Caring for an aging parent can be stressful beyond belief. In fact, full-time caregivers are at increased risk for depression, health problems and substance abuse. It only makes sense that the strain can also take a serious toll on caregivers’ relationships with their significant others.

While the things necessary for maintaining a strong marriage may be pretty obvious, it is easy for them to fall by the wayside when life gets too hectic. This is normal to an extent but neglecting a relationship over the long term can result in irreparable damage. Every couple could use a refresher from time to time, especially those who are also dealing with caring for aging parents. Below are some fundamental tips for nurturing your marriage while caregiving.

  1. Don’t procrastinate.
    Sometimes when you are stressed it can seem like there is never time to talk about your feelings, so you keep them bottled up inside. But when things go overlooked for too long, they tend to explode. Timing is important when tackling prickly subjects, but avoid putting off discussions.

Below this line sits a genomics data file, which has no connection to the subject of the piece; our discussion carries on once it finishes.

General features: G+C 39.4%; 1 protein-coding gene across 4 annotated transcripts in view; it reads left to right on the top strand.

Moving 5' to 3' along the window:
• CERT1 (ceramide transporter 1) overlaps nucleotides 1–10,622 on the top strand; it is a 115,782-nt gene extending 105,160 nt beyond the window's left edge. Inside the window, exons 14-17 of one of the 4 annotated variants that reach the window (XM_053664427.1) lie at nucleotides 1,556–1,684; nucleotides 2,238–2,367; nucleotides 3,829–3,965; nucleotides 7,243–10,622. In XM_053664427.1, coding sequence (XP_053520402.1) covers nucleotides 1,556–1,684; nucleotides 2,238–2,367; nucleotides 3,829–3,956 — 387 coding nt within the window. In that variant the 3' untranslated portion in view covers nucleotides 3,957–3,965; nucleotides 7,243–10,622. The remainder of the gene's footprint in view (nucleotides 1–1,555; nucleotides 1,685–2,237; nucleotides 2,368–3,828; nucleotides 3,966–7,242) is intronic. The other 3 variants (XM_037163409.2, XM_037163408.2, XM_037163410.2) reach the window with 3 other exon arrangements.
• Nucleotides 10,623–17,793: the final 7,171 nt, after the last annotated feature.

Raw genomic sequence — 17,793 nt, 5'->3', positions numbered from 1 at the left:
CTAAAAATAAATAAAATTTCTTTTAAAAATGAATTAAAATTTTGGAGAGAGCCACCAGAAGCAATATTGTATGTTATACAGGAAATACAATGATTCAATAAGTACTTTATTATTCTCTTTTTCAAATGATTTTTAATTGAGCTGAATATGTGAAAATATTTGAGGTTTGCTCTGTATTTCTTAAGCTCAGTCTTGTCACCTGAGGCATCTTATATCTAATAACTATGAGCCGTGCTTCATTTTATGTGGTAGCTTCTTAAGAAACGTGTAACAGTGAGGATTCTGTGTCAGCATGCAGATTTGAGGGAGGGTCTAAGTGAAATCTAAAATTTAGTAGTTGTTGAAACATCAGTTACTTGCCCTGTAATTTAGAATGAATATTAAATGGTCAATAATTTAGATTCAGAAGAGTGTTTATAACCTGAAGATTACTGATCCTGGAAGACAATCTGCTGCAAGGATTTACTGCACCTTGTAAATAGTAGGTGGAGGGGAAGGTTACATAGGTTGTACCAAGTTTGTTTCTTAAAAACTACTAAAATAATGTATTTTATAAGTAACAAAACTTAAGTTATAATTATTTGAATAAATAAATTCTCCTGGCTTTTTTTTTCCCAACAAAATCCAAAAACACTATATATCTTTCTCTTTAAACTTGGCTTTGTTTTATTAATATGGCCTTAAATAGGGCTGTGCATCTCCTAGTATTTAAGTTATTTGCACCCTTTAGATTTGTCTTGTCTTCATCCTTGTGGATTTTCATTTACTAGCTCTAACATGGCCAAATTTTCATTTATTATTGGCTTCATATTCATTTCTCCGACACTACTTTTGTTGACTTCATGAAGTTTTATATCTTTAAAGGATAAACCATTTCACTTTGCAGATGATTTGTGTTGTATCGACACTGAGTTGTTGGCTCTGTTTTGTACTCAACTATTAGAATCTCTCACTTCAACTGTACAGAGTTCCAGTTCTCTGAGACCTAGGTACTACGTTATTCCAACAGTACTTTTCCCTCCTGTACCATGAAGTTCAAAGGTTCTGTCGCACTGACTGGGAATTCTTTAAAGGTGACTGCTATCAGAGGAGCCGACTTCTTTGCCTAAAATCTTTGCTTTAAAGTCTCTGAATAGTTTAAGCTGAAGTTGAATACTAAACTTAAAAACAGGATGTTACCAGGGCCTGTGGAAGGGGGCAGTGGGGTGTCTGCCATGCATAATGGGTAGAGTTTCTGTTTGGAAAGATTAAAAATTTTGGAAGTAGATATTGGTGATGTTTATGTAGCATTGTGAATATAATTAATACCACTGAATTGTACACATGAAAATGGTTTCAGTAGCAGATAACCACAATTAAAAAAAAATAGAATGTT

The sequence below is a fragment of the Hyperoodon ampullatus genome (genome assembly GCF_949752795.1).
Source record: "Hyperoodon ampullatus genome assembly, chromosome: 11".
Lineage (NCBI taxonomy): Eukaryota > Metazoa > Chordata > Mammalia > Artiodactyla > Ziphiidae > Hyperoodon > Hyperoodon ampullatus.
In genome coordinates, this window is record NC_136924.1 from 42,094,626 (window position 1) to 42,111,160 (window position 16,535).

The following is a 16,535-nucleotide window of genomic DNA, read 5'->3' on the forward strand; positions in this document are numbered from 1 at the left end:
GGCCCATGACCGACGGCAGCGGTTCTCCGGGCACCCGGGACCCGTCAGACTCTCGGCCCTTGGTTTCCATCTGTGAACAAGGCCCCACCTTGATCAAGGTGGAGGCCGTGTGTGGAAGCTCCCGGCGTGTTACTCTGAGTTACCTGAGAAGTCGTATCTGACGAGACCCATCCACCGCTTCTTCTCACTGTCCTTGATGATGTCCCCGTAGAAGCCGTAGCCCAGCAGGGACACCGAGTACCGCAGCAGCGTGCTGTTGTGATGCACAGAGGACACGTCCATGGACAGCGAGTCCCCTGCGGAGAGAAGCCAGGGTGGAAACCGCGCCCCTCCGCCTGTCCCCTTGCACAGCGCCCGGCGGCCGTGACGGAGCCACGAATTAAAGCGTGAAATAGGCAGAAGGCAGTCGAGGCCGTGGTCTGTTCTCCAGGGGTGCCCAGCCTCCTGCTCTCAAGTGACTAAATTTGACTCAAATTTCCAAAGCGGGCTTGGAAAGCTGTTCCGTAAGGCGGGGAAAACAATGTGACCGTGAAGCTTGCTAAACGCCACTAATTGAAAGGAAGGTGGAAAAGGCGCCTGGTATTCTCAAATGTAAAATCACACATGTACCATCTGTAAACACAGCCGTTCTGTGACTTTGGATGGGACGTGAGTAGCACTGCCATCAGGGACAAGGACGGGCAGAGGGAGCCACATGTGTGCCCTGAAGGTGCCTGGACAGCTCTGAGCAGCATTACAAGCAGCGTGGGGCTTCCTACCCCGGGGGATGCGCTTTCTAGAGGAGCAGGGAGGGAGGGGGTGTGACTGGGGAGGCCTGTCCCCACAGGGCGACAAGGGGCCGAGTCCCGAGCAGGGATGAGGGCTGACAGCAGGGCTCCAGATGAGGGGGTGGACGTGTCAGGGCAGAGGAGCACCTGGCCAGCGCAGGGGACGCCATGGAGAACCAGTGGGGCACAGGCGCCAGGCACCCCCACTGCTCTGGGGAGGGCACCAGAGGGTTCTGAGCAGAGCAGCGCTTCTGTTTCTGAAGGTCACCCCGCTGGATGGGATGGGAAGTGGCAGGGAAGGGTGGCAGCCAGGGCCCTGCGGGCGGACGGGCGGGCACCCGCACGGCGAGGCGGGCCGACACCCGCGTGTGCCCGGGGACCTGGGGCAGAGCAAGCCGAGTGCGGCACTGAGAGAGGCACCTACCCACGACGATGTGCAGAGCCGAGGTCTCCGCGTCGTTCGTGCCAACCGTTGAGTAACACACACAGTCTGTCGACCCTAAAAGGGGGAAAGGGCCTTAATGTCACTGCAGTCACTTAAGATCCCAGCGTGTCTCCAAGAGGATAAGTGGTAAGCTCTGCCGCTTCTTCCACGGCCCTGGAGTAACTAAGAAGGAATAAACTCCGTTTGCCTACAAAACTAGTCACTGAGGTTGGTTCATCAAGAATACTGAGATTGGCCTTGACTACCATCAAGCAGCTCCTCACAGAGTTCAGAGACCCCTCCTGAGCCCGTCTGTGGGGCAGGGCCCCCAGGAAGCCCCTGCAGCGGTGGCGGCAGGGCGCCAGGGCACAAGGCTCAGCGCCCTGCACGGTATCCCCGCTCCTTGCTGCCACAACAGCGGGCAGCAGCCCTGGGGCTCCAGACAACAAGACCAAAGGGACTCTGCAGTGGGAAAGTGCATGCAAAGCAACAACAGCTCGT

You might have too many doctor’s appointments to accompany your parent to this week, but next week the kids might get sick. Before you know it, “next week” never comes. If you struggle with finding the right time to have conversations, make a standing appointment for you and your significant other to check in with each other. It sounds silly, but it will help ensure you communicate regularly and avoid blow-ups.
  2. No topic is off limits.
    Married couples must be able to talk about everything. Trust each other. Talk about whatever is on your mind and allow your spouse do the same without judgement. All subjects are fair game—the good, the bad and the ugly.